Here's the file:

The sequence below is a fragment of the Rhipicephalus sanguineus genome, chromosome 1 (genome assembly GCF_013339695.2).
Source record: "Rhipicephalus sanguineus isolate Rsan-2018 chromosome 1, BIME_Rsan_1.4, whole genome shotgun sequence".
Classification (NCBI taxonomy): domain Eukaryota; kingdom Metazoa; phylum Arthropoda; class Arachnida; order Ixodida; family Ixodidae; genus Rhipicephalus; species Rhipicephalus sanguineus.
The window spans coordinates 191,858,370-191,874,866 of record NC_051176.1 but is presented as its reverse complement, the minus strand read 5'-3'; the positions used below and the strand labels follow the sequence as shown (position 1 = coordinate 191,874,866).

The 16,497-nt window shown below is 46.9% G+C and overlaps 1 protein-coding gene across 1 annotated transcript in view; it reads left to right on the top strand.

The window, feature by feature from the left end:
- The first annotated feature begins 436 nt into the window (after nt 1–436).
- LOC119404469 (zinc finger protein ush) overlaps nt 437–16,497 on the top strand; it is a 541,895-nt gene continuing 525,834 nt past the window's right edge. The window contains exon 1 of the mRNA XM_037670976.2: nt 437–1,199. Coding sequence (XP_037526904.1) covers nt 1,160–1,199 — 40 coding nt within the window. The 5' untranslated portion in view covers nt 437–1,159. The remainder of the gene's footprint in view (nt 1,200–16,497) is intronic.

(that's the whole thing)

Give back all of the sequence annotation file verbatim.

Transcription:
The sequence below is a fragment of the Rhipicephalus sanguineus genome, chromosome 1 (genome assembly GCF_013339695.2).
Source record: "Rhipicephalus sanguineus isolate Rsan-2018 chromosome 1, BIME_Rsan_1.4, whole genome shotgun sequence".
Classification (NCBI taxonomy): domain Eukaryota; kingdom Metazoa; phylum Arthropoda; class Arachnida; order Ixodida; family Ixodidae; genus Rhipicephalus; species Rhipicephalus sanguineus.
The window spans coordinates 191,858,370-191,874,866 of record NC_051176.1 but is presented as its reverse complement, the minus strand read 5'-3'; the positions used below and the strand labels follow the sequence as shown (position 1 = coordinate 191,874,866).

The 16,497-nt window shown below is 46.9% G+C and overlaps 1 protein-coding gene across 1 annotated transcript in view; it reads left to right on the top strand.

The window, feature by feature from the left end:
- The first annotated feature begins 436 nt into the window (after nt 1–436).
- LOC119404469 (zinc finger protein ush) overlaps nt 437–16,497 on the top strand; it is a 541,895-nt gene continuing 525,834 nt past the window's right edge. The window contains exon 1 of the mRNA XM_037670976.2: nt 437–1,199. Coding sequence (XP_037526904.1) covers nt 1,160–1,199 — 40 coding nt within the window. The 5' untranslated portion in view covers nt 437–1,159. The remainder of the gene's footprint in view (nt 1,200–16,497) is intronic.